The pain-reliever acetaminophen (also known as paracetomol) is one of the best-selling over-the-counter medications, used by more than 200 million Americans a year. It is sold under many brand names, including Tylenol, and is an ingredient in nearly 200 medications, both over-the-counter (such as Excedrin, Midol, NyQuil, and Sudafed) and prescription (such as Vicodin).
Nothing seemed to help the patient — and hospice staff didn't know why. They sent home more painkillers for weeks. But the elderly woman, who had severe dementia and incurable breast cancer, kept calling out in pain.
A study by investigators from Massachusetts General Hospital and Newton-Wellesley Hospital found that patients prescribed opioid medications after inguinal (groin) hernia surgery used significantly fewer tablets than prescribed, even though they had received fewer than typically administered for such surgery.
In a review of half a dozen published studies in which patients self-reported use of opioids prescribed to them after surgery, researchers at Johns Hopkins report that a substantial majority of patients used only some or none of the pills, and more than 90 percent failed to dispose of the leftovers in recommended ways.
Every 21 seconds someone in the United States calls Poison Control because of a medication error. A new study from the Center for Injury Research and Policy and the Central Ohio Poison Center at Nationwide Children's Hospital analyzed calls to Poison Control Centers across the country over a 13-year period about exposures to medication errors which resulted in serious medical outcomes.
Quanterix Corporation, a company digitizing biomarker analysis with the goal of advancing the science of precision health, and DestiNA Genomics Ltd, a manufacturer of patented reagents for nucleic acid detection, today announced that PLOS ONE has published a proof-of-concept single probe method for detecting microRNA biomarkers associated with liver toxicity.
A new analysis shows that septic systems in the United States routinely discharge pharmaceuticals, consumer product chemicals, and other potentially hazardous chemicals into the environment.
Paracetamol is popular for relieving pain. But if you are pregnant, you should think twice before popping these pills according to the researchers in a new study.
Trekking and mountain climbing are quickly growing in popularity, but.one of the challenges that climbers face is acute mountain sickness (AMS). Previous studies have shown that ibuprofen is an effective way to reduce the risk of AMS.
According to a new study children born to mothers who have had any kind of fever during pregnancy are at a slightly higher risk of developing and autism spectrum disorder (ASD).
Summer can bite. It can burn or itch. It can make you extremely sick…or worse.
When considering joint replacement, many patients worry about how much pain they'll experience after surgery. It's a valid concern. Pain control is important not only to avoid discomfort.
Results from a new study show that after an acetaminophen overdose the p53 protein plays a key role in preventing the progression of liver damage and signaling the liver to repair itself.
Twenty years ago, the federal government funded the study of a condition quietly killing hundreds of Americans a year - acute liver failure, or ALF. Growing evidence had linked ALF to overdoses of acetaminophen, the popular over-the-counter pain medication many viewed as harmless at the time.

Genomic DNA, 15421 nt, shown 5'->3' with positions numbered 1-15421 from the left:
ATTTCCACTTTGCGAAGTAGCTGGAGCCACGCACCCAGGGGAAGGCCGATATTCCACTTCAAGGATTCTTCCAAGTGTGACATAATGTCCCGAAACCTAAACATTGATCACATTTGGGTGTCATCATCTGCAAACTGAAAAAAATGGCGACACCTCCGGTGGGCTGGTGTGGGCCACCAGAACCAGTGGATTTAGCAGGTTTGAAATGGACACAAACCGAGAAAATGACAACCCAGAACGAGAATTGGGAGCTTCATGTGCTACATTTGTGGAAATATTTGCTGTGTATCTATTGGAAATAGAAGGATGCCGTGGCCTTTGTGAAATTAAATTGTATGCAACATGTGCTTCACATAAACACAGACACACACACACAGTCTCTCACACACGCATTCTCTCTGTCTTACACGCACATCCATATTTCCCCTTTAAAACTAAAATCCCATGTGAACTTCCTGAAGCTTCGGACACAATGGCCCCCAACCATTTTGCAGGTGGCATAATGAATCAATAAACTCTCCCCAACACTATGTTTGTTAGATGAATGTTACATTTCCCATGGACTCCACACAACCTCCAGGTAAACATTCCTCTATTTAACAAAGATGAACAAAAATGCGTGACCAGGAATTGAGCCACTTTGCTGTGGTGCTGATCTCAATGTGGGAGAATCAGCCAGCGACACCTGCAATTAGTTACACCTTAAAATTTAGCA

Widely used pain relievers may increase the risk of a heart attack when used during a cold or flu-like illness, according to a new study published in the Journal of Infectious Diseases.
In a study to be presented Thursday, Jan. 26, in the oral concurrent session at 1:15 p.m. PST, at the Society for Maternal-Fetal Medicine's annual meeting, The Pregnancy Meeting, researchers with the Université de Sherbrooke in Sherbrooke, Quebec, Canada will present their findings in a study titled, Reduction of total labor length through the addition of parenteral dextrose solution in induction of labor in nulliparous: results of DEXTRONS prospective randomized controlled trial.
A team of Michigan State University researchers, led by James Luyendyk in the College of Veterinary Medicine, has uncovered a new pathway in the body that stimulates liver repair.
The U.S. Food and Drug Administration today expanded the approved use of Dexcom's G5 Mobile Continuous Glucose Monitoring System to allow for replacement of fingerstick blood glucose (sugar) testing for diabetes treatment decisions in people 2 years of age and older with diabetes.
Researchers from the University of South Carolina, Duke University, University of Alabama at Birmingham, and Metabolon Inc. Research Triangle Park have discovered a new pathway in the liver that opens the door to treat non-alcoholic fatty liver disease, a condition that affects up to 25 percent of the population and may lead to cirrhosis and eventually liver cancer or failure, and likely other liver diseases.
More than 1,000 medications, with acetaminophen being the most common, have been associated with drug-induced liver injury.
Researchers at Indiana University's Biocomplexity Institute have developed a virtual model of the human liver to better understand how the organ metabolizes acetaminophen, a common non-prescription painkiller and fever-reducer used in over-the-counter drugs such as Tylenol.